In completing your final reading of Octavia Butler’s “Parable of the Sower,” you charted the ways in which Lauren Olamina learned to lean into Otherness as burgeoning strength and wellspring of survival. You also will have noticed how her philosophy of EarthSeed also changed and deepened. The hyper-empathy that so often endangered her becomes a means of discerning danger. The maiden phase in which we found her—itself a marginalized identity that in Butler’s imaginings can lead to torture, rape and enslavement—grants her the creative agency to build a philosophy and a community. In effect, the novel follows the vision of Earthseed itself—The only lasting Truth is Change. Many of you will have connected deeply with this character, her hopes, the impending sense of danger descending and her desperation to quell it, her love of family, her first foray into romantic love, and most of all her dreams.
Our FINAL PROJECT asks that you look to your own dreams. One is all you need. Shades of the philosophies, characters or story tropes, scenes, and moments of all the works we have read this semester may have crept into your sleeping life. It is my hope that they have crept into your waking life, as well.
I. In a single POWERPOINT slide present an image that represents your most meaning-filled dream. The image can be one that already exists in art, film, and photography. And yes, it can be pulled from the internet. For those of you who are artists, by all means make use of your talents.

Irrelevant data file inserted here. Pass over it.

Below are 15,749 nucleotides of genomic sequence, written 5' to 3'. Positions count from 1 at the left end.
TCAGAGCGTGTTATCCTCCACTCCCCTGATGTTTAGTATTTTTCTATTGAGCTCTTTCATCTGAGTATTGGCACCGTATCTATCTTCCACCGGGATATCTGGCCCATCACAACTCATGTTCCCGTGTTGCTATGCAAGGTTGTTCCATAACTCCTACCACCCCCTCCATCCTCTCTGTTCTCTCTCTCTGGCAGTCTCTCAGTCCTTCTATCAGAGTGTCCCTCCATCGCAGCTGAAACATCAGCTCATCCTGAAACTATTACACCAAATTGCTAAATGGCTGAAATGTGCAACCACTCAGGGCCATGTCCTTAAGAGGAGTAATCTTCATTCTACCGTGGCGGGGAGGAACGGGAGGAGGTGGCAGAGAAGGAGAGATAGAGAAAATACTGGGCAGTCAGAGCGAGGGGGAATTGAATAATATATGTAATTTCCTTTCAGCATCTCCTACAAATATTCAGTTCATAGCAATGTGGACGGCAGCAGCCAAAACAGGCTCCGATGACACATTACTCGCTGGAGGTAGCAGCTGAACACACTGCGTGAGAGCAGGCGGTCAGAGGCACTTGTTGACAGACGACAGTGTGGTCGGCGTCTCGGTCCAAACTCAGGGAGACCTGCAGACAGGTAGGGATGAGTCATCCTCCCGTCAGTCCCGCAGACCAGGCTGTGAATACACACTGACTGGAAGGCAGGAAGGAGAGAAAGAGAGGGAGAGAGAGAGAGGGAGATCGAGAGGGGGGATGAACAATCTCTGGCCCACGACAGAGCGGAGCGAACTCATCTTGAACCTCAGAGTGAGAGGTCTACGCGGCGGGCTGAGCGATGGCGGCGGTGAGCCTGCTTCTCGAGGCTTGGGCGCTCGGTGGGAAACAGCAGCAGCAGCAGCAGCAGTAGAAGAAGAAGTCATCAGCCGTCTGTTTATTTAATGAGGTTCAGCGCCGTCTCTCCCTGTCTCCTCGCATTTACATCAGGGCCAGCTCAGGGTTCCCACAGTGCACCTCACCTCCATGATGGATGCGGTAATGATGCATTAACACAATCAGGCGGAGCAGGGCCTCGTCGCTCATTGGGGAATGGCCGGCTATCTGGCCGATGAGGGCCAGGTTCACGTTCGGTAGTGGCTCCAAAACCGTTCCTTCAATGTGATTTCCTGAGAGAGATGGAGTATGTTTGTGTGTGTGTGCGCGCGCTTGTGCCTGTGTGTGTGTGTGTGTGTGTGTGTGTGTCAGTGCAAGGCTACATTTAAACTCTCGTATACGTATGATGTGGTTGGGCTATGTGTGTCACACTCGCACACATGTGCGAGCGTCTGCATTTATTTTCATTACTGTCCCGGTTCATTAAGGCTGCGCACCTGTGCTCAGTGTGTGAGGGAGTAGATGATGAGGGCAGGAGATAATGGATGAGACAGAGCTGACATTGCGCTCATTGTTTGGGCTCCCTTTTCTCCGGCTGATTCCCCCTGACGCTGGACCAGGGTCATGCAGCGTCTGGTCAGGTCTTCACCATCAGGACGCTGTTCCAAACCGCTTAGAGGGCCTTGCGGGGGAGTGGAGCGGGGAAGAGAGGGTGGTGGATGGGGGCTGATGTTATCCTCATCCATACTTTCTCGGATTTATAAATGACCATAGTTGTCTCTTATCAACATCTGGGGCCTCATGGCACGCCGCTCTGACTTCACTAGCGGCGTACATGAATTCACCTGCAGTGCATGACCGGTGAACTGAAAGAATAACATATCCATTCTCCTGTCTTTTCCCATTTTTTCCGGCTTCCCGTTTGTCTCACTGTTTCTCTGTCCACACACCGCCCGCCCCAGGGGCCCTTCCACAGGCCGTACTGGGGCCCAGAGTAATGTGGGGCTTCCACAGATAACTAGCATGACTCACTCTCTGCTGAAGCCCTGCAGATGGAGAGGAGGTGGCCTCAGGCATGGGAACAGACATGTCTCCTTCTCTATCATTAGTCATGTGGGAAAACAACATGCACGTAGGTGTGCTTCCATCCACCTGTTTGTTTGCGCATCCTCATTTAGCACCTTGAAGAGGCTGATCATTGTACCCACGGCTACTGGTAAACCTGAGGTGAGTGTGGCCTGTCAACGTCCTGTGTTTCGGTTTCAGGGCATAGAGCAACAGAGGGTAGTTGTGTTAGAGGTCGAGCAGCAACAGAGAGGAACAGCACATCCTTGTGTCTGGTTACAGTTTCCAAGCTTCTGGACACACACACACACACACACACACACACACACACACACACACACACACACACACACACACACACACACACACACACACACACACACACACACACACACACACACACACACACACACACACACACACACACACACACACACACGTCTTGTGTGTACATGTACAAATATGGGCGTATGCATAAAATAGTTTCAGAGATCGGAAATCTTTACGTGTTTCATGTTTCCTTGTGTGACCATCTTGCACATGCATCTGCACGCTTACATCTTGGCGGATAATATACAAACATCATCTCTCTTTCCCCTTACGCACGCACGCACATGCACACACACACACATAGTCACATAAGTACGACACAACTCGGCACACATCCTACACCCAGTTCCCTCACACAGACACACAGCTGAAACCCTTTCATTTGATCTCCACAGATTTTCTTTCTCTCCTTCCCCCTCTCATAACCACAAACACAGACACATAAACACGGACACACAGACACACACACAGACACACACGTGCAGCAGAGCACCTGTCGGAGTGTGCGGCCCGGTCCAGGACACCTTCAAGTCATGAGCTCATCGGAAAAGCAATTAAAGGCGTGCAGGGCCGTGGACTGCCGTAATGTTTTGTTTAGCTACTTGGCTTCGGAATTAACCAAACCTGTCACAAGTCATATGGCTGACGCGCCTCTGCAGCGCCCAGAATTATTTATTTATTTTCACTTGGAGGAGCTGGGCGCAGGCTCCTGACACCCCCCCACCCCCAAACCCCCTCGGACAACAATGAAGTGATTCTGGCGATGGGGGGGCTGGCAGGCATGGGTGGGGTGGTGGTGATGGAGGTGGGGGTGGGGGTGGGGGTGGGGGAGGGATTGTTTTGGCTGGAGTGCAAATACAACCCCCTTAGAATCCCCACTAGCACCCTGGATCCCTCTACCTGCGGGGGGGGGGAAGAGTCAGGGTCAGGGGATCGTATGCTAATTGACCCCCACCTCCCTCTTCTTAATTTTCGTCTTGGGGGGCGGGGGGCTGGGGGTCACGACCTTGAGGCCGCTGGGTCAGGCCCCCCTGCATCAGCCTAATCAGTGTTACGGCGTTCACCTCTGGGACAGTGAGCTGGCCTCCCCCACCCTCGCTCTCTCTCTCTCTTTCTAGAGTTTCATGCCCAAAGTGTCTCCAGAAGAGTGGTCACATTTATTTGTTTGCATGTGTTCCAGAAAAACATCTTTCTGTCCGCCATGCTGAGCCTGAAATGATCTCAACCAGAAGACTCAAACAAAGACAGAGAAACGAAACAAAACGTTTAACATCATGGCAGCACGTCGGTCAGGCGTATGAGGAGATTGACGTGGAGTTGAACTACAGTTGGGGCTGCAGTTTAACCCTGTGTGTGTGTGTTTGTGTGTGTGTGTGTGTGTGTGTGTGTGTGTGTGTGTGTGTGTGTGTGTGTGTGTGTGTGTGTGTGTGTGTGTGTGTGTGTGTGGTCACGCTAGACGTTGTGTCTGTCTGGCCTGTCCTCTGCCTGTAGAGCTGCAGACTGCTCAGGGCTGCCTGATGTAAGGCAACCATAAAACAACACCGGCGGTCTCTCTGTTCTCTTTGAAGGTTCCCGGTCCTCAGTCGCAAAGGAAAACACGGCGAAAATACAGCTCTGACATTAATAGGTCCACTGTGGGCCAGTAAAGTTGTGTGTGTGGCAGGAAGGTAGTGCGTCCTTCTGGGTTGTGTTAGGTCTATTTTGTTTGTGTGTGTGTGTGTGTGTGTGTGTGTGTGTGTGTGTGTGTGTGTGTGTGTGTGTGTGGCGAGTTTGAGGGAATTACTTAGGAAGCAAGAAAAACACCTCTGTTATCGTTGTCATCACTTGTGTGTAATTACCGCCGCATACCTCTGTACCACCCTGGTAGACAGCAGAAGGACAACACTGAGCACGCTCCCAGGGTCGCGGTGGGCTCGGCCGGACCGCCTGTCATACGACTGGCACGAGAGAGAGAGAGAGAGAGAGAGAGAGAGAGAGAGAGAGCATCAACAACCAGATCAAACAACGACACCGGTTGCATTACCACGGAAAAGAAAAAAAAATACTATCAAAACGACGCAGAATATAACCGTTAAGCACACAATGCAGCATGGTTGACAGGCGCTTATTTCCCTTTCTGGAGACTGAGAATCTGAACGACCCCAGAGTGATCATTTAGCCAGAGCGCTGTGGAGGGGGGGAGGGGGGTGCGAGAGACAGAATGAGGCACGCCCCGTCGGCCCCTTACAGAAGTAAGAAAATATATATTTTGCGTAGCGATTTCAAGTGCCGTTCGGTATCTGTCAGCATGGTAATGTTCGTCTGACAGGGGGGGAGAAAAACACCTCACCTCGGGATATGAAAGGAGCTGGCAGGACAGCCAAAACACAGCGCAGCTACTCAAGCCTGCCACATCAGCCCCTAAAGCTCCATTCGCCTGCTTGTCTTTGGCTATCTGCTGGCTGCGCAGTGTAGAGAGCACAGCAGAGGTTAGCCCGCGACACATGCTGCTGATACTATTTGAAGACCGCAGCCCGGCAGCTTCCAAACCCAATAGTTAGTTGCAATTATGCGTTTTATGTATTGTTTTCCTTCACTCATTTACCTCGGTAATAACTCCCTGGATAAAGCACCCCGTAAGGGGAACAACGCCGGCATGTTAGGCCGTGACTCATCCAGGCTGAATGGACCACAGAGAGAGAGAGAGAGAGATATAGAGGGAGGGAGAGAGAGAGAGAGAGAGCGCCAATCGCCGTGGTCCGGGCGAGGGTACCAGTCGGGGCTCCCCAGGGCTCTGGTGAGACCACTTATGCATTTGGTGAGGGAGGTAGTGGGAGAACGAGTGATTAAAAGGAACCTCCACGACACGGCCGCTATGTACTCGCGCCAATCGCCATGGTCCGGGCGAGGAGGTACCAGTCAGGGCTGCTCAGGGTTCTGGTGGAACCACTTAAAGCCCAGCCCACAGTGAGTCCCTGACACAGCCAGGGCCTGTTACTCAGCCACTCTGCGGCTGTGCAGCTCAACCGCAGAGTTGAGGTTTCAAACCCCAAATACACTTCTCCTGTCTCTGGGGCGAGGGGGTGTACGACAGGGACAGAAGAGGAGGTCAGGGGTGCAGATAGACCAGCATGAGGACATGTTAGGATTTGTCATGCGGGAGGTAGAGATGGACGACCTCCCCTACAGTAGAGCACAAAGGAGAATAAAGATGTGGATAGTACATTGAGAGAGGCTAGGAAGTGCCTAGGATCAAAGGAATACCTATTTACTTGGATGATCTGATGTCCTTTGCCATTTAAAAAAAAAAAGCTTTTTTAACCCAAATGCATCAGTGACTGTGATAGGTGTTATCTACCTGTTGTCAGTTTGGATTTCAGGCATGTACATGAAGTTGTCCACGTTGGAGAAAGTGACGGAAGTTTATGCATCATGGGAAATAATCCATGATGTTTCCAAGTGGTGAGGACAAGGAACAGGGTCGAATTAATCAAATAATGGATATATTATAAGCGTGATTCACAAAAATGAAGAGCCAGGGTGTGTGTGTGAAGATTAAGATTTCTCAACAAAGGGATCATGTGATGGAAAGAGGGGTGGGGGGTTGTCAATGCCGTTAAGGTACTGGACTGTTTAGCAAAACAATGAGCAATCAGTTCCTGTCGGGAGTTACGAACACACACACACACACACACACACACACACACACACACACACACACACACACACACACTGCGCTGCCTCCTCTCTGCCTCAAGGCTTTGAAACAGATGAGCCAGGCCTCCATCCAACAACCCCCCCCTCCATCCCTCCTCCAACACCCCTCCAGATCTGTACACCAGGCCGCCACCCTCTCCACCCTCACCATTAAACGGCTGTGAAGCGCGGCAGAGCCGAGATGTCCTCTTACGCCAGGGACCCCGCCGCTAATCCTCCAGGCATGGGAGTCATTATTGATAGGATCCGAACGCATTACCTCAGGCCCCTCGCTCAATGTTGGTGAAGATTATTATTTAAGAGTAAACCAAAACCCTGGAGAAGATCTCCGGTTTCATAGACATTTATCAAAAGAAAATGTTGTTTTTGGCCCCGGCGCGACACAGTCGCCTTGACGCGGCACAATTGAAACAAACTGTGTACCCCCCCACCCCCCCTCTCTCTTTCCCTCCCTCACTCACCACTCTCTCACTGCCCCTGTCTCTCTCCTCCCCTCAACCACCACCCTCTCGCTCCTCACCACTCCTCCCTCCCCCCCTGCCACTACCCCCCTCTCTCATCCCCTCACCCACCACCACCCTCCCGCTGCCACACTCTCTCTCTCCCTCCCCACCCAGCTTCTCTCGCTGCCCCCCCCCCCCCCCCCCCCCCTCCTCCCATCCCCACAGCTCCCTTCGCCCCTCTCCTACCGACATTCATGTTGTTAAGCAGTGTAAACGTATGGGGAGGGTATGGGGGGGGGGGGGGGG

II. Look back not only to “Parable of the Sower,” but to all the works we have encountered and you will find each Dystopian Experience distilled into language either meant to control or lead our protagonist toward Existential freedom. For Zadie Smith’s “Now More Than Ever,” the dictum, “The past is now the present” was a Damocles sword, hanging by a single thread over the heads of all who have been less than “good” in the past. It was a threat that future steps will be damned by past missteps, an inescapable condemnation. For Gregor Samsa such a moment is found in the words, “What’s happened to me?” For Winston Smith the limitations of his life are delivered in the double-speak which adorn the walls, “War is Peace,” “Ignorance is Strength,” “Freedom is Slavery.” These, along with Rene Descartes’ “Cogito Ergo Sum,” or “Je pense donc je suis”, present a litany of being in all its confusion and discovery. Sit quietly with all that you are and all you have encountered this past year in our very real brush with the dystopian. Go on to create your own dictum or prose-poem resembling Earthseed philosophy. Embed the text into your Powerpoint image. You will find approximate examples here. Unlike these examples, use your own creative TITLES. Make your submission as richly colored, textured, complex or simple as your dream and your created philosophy or prose-mantra demands